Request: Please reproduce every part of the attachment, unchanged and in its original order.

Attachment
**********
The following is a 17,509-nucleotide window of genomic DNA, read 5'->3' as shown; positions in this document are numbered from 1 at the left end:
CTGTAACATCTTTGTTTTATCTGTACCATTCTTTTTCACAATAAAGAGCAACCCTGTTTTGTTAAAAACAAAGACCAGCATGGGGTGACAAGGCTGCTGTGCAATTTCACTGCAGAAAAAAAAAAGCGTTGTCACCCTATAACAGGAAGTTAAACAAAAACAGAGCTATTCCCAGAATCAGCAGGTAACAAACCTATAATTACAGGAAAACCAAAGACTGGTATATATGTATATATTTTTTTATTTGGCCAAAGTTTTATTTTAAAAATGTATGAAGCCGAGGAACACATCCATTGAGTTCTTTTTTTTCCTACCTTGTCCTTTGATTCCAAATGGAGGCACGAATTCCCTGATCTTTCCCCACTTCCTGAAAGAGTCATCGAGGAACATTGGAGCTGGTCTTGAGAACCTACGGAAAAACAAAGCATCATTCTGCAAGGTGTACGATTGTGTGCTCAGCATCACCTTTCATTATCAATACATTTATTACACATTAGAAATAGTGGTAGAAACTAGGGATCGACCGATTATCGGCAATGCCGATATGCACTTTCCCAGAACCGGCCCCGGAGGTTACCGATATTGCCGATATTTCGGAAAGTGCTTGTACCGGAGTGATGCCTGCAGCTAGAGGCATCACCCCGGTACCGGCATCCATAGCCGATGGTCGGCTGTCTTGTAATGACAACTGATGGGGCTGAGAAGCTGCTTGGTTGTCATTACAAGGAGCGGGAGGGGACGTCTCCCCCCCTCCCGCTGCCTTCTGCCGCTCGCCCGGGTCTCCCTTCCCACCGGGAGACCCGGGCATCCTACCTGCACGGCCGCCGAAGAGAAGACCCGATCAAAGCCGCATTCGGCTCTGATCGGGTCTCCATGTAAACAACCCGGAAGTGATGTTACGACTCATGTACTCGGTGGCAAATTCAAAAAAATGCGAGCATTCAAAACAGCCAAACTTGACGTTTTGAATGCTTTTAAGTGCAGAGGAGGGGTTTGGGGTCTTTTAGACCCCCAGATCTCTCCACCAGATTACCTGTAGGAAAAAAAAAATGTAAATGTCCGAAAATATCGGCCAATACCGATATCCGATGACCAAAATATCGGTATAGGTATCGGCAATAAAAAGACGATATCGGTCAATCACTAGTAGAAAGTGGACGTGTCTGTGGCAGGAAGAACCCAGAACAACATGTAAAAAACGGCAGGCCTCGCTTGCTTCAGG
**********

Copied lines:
The following is a 17,509-nucleotide window of genomic DNA, read 5'->3' as shown; positions in this document are numbered from 1 at the left end:
CTGTAACATCTTTGTTTTATCTGTACCATTCTTTTTCACAATAAAGAGCAACCCTGTTTTGTTAAAAACAAAGACCAGCATGGGGTGACAAGGCTGCTGTGCAATTTCACTGCAGAAAAAAAAAAGCGTTGTCACCCTATAACAGGAAGTTAAACAAAAACAGAGCTATTCCCAGAATCAGCAGGTAACAAACCTATAATTACAGGAAAACCAAAGACTGGTATATATGTATATATTTTTTTATTTGGCCAAAGTTTTATTTTAAAAATGTATGAAGCCGAGGAACACATCCATTGAGTTCTTTTTTTTCCTACCTTGTCCTTTGATTCCAAATGGAGGCACGAATTCCCTGATCTTTCCCCACTTCCTGAAAGAGTCATCGAGGAACATTGGAGCTGGTCTTGAGAACCTACGGAAAAACAAAGCATCATTCTGCAAGGTGTACGATTGTGTGCTCAGCATCACCTTTCATTATCAATACATTTATTACACATTAGAAATAGTGGTAGAAACTAGGGATCGACCGATTATCGGCAATGCCGATATGCACTTTCCCAGAACCGGCCCCGGAGGTTACCGATATTGCCGATATTTCGGAAAGTGCTTGTACCGGAGTGATGCCTGCAGCTAGAGGCATCACCCCGGTACCGGCATCCATAGCCGATGGTCGGCTGTCTTGTAATGACAACTGATGGGGCTGAGAAGCTGCTTGGTTGTCATTACAAGGAGCGGGAGGGGACGTCTCCCCCCCTCCCGCTGCCTTCTGCCGCTCGCCCGGGTCTCCCTTCCCACCGGGAGACCCGGGCATCCTACCTGCACGGCCGCCGAAGAGAAGACCCGATCAAAGCCGCATTCGGCTCTGATCGGGTCTCCATGTAAACAACCCGGAAGTGATGTTACGACTCATGTACTCGGTGGCAAATTCAAAAAAATGCGAGCATTCAAAACAGCCAAACTTGACGTTTTGAATGCTTTTAAGTGCAGAGGAGGGGTTTGGGGTCTTTTAGACCCCCAGATCTCTCCACCAGATTACCTGTAGGAAAAAAAAAATGTAAATGTCCGAAAATATCGGCCAATACCGATATCCGATGACCAAAATATCGGTATAGGTATCGGCAATAAAAAGACGATATCGGTCAATCACTAGTAGAAAGTGGACGTGTCTGTGGCAGGAAGAACCCAGAACAACATGTAAAAAACGGCAGGCCTCGCTTGCTTCAGG